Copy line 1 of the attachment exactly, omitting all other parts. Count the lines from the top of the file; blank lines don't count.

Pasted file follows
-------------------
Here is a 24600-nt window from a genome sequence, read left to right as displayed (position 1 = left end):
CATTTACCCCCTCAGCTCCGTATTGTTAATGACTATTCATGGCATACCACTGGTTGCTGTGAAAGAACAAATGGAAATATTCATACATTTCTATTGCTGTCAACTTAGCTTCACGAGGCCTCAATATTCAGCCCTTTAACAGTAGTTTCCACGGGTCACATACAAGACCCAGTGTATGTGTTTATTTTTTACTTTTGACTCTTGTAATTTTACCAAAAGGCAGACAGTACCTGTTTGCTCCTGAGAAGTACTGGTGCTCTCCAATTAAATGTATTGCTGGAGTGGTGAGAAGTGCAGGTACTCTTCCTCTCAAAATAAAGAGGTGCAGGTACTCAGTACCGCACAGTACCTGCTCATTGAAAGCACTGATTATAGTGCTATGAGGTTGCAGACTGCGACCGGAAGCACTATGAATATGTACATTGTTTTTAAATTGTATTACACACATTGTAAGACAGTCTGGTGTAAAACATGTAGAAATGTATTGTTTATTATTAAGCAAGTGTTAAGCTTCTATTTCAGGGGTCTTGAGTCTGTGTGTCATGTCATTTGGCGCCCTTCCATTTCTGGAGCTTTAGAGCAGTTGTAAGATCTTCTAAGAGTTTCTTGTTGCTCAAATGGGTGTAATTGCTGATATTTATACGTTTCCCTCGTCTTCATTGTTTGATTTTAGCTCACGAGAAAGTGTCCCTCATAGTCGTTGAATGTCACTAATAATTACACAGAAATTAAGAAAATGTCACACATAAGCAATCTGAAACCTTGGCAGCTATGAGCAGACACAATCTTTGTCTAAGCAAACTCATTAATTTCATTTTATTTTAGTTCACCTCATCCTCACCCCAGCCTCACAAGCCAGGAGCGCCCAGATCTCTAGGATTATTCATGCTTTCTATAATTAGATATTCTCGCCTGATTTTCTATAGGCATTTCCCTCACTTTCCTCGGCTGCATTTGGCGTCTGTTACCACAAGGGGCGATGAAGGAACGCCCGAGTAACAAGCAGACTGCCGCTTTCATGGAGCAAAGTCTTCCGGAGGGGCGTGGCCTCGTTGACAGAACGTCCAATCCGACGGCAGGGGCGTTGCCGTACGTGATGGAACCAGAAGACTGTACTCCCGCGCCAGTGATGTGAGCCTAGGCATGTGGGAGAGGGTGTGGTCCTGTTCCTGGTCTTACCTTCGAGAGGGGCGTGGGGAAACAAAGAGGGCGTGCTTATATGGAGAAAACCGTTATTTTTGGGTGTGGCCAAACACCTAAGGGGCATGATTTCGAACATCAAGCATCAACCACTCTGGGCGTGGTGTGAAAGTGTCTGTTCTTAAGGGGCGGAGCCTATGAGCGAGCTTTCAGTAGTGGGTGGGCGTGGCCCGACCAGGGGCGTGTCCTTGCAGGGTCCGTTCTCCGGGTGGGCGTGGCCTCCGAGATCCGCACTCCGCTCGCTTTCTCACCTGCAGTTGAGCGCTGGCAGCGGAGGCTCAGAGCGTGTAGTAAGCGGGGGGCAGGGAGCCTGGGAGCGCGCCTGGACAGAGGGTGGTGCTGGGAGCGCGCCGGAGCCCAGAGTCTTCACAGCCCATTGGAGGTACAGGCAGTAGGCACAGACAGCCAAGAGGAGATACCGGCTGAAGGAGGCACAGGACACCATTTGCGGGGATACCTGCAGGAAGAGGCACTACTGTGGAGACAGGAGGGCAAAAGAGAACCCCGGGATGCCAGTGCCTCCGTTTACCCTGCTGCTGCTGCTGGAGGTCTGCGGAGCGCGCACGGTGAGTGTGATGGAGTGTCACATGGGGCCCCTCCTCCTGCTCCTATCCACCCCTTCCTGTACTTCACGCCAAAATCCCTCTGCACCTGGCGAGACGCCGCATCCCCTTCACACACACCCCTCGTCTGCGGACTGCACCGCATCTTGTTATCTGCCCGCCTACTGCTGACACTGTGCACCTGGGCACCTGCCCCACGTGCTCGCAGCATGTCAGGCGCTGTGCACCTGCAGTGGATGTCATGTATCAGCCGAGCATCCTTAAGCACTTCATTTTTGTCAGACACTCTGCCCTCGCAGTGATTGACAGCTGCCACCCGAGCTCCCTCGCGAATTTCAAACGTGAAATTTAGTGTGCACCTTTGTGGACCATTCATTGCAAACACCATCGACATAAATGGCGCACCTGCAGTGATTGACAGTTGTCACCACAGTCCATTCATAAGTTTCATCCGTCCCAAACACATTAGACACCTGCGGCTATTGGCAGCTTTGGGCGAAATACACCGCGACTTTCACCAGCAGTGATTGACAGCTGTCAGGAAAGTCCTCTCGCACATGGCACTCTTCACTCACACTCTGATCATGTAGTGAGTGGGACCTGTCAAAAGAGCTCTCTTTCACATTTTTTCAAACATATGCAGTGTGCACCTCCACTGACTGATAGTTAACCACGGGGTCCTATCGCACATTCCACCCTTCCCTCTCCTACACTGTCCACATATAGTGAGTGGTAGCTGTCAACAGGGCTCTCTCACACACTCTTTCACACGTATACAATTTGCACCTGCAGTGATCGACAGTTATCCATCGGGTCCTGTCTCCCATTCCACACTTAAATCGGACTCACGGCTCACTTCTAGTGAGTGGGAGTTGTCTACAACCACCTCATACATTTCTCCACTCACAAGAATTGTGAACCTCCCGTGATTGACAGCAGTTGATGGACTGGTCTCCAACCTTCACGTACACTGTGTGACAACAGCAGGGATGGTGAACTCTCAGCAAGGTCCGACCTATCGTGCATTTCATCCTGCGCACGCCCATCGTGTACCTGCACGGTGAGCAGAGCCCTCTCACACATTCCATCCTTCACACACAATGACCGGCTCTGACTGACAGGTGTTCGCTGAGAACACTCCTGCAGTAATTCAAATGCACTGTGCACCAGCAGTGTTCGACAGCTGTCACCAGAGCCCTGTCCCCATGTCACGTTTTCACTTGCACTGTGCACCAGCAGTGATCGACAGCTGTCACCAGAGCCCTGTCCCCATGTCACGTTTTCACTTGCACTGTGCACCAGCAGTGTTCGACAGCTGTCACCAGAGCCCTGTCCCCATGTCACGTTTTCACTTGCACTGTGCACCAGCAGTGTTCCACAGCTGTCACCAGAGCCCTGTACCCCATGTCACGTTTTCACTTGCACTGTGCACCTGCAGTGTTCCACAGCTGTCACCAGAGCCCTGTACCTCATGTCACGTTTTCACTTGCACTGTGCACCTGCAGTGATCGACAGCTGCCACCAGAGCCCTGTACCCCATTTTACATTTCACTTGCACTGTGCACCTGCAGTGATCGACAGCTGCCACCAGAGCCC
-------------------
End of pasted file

Here is a 24600-nt window from a genome sequence, read left to right as displayed (position 1 = left end):